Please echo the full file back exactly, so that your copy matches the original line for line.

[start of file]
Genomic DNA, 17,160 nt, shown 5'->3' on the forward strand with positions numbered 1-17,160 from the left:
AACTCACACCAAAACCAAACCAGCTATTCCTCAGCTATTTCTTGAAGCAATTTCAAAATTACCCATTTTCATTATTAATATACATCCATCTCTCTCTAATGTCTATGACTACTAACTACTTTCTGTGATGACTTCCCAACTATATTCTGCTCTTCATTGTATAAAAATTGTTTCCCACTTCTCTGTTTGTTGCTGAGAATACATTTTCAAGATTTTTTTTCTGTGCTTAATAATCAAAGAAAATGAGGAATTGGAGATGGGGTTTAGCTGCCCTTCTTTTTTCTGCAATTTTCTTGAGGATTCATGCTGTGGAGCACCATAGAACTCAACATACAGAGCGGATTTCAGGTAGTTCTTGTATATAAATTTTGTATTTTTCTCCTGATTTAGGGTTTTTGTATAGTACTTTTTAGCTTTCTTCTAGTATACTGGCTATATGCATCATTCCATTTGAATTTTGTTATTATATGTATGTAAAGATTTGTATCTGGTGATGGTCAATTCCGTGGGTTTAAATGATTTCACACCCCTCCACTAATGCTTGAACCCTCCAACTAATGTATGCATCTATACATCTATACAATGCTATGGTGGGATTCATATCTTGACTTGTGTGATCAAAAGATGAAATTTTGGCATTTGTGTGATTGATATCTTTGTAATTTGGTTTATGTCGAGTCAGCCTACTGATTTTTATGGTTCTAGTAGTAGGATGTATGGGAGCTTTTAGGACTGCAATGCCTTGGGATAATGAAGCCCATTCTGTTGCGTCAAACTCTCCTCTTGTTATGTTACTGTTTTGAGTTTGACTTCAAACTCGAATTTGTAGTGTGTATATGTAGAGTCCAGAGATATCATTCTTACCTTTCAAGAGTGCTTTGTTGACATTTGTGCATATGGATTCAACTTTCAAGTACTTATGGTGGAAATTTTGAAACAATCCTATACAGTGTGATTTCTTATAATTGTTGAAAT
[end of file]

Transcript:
Genomic DNA, 17,160 nt, shown 5'->3' on the forward strand with positions numbered 1-17,160 from the left:
AACTCACACCAAAACCAAACCAGCTATTCCTCAGCTATTTCTTGAAGCAATTTCAAAATTACCCATTTTCATTATTAATATACATCCATCTCTCTCTAATGTCTATGACTACTAACTACTTTCTGTGATGACTTCCCAACTATATTCTGCTCTTCATTGTATAAAAATTGTTTCCCACTTCTCTGTTTGTTGCTGAGAATACATTTTCAAGATTTTTTTTCTGTGCTTAATAATCAAAGAAAATGAGGAATTGGAGATGGGGTTTAGCTGCCCTTCTTTTTTCTGCAATTTTCTTGAGGATTCATGCTGTGGAGCACCATAGAACTCAACATACAGAGCGGATTTCAGGTAGTTCTTGTATATAAATTTTGTATTTTTCTCCTGATTTAGGGTTTTTGTATAGTACTTTTTAGCTTTCTTCTAGTATACTGGCTATATGCATCATTCCATTTGAATTTTGTTATTATATGTATGTAAAGATTTGTATCTGGTGATGGTCAATTCCGTGGGTTTAAATGATTTCACACCCCTCCACTAATGCTTGAACCCTCCAACTAATGTATGCATCTATACATCTATACAATGCTATGGTGGGATTCATATCTTGACTTGTGTGATCAAAAGATGAAATTTTGGCATTTGTGTGATTGATATCTTTGTAATTTGGTTTATGTCGAGTCAGCCTACTGATTTTTATGGTTCTAGTAGTAGGATGTATGGGAGCTTTTAGGACTGCAATGCCTTGGGATAATGAAGCCCATTCTGTTGCGTCAAACTCTCCTCTTGTTATGTTACTGTTTTGAGTTTGACTTCAAACTCGAATTTGTAGTGTGTATATGTAGAGTCCAGAGATATCATTCTTACCTTTCAAGAGTGCTTTGTTGACATTTGTGCATATGGATTCAACTTTCAAGTACTTATGGTGGAAATTTTGAAACAATCCTATACAGTGTGATTTCTTATAATTGTTGAAAT